A speech by Hungary's prime minister on migration has been described as unacceptable even by the standards of "the most bloodthirsty racist" by one of his advisers.
During his address, Viktor Orban said countries with large-scale migration from outside Europe "are no longer nations".
His colleague Zsuzsa Hegedus condemned the remarks, comparing them to the kind of language used in Nazi Germany.
Her response stands as a rare reprimand from within the governing ranks of Hungary's leader, who has long been accused by the European Union of eroding democratic institutions and norms.
In a resignation letter, Ms Hegedus, who has worked with Mr Orban for the past 20 years, said: "I am sincerely sorry that I have to end a relationship due to such a shameful position.
"I was left with no other choice."
She told the leader that his comments were unacceptable even by the standards of "the most bloodthirsty racist" and said he was presenting "a pure Nazi text worthy of Goebbels", referring to Joseph Goebbels, the chief Nazi propagandist under Adolf Hitler.
In his speech, which he made last Saturday, Mr Orban said: "There is a world in which European peoples are mixed together with those arriving from outside Europe," he said in Baile Tusnad, a majority ethnic Hungarian city in Romania.
"Now, that is a mixed-race world."
In what he described as "our world", Mr Orban said "people from within Europe mix with one another".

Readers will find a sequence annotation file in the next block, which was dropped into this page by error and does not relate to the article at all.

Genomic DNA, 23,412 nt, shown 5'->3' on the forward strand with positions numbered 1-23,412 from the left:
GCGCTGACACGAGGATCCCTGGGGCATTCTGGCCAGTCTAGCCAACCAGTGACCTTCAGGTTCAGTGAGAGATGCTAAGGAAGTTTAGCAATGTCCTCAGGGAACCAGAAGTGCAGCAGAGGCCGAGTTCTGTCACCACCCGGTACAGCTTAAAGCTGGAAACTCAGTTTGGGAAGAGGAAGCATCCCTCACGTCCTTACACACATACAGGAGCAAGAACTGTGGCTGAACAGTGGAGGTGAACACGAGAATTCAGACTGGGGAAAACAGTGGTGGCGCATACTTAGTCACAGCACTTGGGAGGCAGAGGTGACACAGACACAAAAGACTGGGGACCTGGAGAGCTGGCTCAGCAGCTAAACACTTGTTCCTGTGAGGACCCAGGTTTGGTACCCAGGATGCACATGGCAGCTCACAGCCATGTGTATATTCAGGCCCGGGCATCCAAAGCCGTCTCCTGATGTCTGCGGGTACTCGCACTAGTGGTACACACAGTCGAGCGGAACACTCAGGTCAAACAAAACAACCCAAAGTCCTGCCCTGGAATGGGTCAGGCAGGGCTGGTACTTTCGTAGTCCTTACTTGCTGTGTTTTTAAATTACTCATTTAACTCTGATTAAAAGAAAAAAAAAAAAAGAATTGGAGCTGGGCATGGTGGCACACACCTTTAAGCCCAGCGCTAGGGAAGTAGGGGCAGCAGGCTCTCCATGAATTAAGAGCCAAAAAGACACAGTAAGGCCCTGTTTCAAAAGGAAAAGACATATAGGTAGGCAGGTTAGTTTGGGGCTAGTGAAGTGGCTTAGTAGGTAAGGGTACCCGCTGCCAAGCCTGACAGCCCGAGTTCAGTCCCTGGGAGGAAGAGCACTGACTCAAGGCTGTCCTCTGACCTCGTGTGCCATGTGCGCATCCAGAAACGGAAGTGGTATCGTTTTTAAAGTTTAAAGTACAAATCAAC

"This is why we have always fought: we are willing to mix with one another, but we do not want to become peoples of mixed-race," Mr Orban said.
He went on to say that the migration has "split the West in two" with one half becoming "a world where European and non-European peoples live together."
"These countries are no longer nations: they are nothing more than a conglomeration of peoples," he remarked.
Mr Orban is known for his anti-migration comments but criticism from within his closest circle has been very rare.
'You can't be serious about accusing me of racism'
Ms Hegedus also sent a copy of her resignation letter to Hungary's chief rabbi, Robert Frolich, who also criticised Mr Orban's remarks, according to Hungarian media.
Mr Orban accepted Ms Hegedus' resignation but dismissed her criticism.
"You can't be serious about accusing me of racism after 20 years of working together," he wrote in a letter to her.
"You know best that my government follows a policy of zero tolerance when it comes to antisemitism and racism in Hungary."
Mr Orban will travel to the US next week to address a gathering of conservative activists, to whom he has been a hero to many for his push against immigration and LGBTQ rights.